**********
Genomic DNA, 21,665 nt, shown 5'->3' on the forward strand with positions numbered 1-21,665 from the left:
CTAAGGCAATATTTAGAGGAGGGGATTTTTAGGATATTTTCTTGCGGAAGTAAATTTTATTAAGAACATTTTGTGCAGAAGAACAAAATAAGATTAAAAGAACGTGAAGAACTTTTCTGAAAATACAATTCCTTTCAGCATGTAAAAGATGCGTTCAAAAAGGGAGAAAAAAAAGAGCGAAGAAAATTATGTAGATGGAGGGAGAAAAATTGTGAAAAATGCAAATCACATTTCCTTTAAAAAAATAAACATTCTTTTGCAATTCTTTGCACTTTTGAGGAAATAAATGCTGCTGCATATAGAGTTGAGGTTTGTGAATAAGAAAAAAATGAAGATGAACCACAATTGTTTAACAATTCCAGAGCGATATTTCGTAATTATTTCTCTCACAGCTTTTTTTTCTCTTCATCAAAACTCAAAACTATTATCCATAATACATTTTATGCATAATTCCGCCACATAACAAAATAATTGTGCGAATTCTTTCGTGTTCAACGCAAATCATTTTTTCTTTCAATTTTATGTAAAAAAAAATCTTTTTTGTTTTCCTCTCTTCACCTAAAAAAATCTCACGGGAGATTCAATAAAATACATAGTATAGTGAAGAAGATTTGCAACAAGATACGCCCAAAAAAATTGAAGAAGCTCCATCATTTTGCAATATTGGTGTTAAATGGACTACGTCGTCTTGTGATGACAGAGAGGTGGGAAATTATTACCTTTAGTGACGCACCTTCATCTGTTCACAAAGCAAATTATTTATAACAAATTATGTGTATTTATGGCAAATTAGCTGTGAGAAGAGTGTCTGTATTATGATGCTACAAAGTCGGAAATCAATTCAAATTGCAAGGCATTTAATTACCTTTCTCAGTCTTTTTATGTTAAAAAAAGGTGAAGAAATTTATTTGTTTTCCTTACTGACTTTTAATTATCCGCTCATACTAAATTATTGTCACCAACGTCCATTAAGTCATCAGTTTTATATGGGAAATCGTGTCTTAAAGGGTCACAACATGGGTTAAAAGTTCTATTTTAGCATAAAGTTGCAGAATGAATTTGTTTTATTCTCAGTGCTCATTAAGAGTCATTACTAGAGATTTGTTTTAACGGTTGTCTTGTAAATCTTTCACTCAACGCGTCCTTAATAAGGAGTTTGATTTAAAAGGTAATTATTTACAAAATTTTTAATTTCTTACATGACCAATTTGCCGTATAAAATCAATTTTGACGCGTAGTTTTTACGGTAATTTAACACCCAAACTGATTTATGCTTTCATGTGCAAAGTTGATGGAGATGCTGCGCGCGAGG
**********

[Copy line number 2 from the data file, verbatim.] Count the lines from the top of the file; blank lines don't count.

CTAAGGCAATATTTAGAGGAGGGGATTTTTAGGATATTTTCTTGCGGAAGTAAATTTTATTAAGAACATTTTGTGCAGAAGAACAAAATAAGATTAAAAGAACGTGAAGAACTTTTCTGAAAATACAATTCCTTTCAGCATGTAAAAGATGCGTTCAAAAAGGGAGAAAAAAAAGAGCGAAGAAAATTATGTAGATGGAGGGAGAAAAATTGTGAAAAATGCAAATCACATTTCCTTTAAAAAAATAAACATTCTTTTGCAATTCTTTGCACTTTTGAGGAAATAAATGCTGCTGCATATAGAGTTGAGGTTTGTGAATAAGAAAAAAATGAAGATGAACCACAATTGTTTAACAATTCCAGAGCGATATTTCGTAATTATTTCTCTCACAGCTTTTTTTTCTCTTCATCAAAACTCAAAACTATTATCCATAATACATTTTATGCATAATTCCGCCACATAACAAAATAATTGTGCGAATTCTTTCGTGTTCAACGCAAATCATTTTTTCTTTCAATTTTATGTAAAAAAAAATCTTTTTTGTTTTCCTCTCTTCACCTAAAAAAATCTCACGGGAGATTCAATAAAATACATAGTATAGTGAAGAAGATTTGCAACAAGATACGCCCAAAAAAATTGAAGAAGCTCCATCATTTTGCAATATTGGTGTTAAATGGACTACGTCGTCTTGTGATGACAGAGAGGTGGGAAATTATTACCTTTAGTGACGCACCTTCATCTGTTCACAAAGCAAATTATTTATAACAAATTATGTGTATTTATGGCAAATTAGCTGTGAGAAGAGTGTCTGTATTATGATGCTACAAAGTCGGAAATCAATTCAAATTGCAAGGCATTTAATTACCTTTCTCAGTCTTTTTATGTTAAAAAAAGGTGAAGAAATTTATTTGTTTTCCTTACTGACTTTTAATTATCCGCTCATACTAAATTATTGTCACCAACGTCCATTAAGTCATCAGTTTTATATGGGAAATCGTGTCTTAAAGGGTCACAACATGGGTTAAAAGTTCTATTTTAGCATAAAGTTGCAGAATGAATTTGTTTTATTCTCAGTGCTCATTAAGAGTCATTACTAGAGATTTGTTTTAACGGTTGTCTTGTAAATCTTTCACTCAACGCGTCCTTAATAAGGAGTTTGATTTAAAAGGTAATTATTTACAAAATTTTTAATTTCTTACATGACCAATTTGCCGTATAAAATCAATTTTGACGCGTAGTTTTTACGGTAATTTAACACCCAAACTGATTTATGCTTTCATGTGCAAAGTTGATGGAGATGCTGCGCGCGAGG